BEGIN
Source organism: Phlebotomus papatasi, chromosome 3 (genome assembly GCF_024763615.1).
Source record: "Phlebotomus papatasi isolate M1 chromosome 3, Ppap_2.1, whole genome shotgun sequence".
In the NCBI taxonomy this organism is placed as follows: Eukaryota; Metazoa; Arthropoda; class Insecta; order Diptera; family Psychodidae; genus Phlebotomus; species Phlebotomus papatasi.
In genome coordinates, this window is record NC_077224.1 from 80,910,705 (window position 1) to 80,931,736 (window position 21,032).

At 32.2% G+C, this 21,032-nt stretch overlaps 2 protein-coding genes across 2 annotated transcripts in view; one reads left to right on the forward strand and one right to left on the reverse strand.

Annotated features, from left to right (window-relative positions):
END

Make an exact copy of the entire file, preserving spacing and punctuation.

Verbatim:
Source organism: Phlebotomus papatasi, chromosome 3 (genome assembly GCF_024763615.1).
Source record: "Phlebotomus papatasi isolate M1 chromosome 3, Ppap_2.1, whole genome shotgun sequence".
In the NCBI taxonomy this organism is placed as follows: Eukaryota; Metazoa; Arthropoda; class Insecta; order Diptera; family Psychodidae; genus Phlebotomus; species Phlebotomus papatasi.
In genome coordinates, this window is record NC_077224.1 from 80,910,705 (window position 1) to 80,931,736 (window position 21,032).

At 32.2% G+C, this 21,032-nt stretch overlaps 2 protein-coding genes across 2 annotated transcripts in view; one reads left to right on the forward strand and one right to left on the reverse strand.

Annotated features, from left to right (window-relative positions):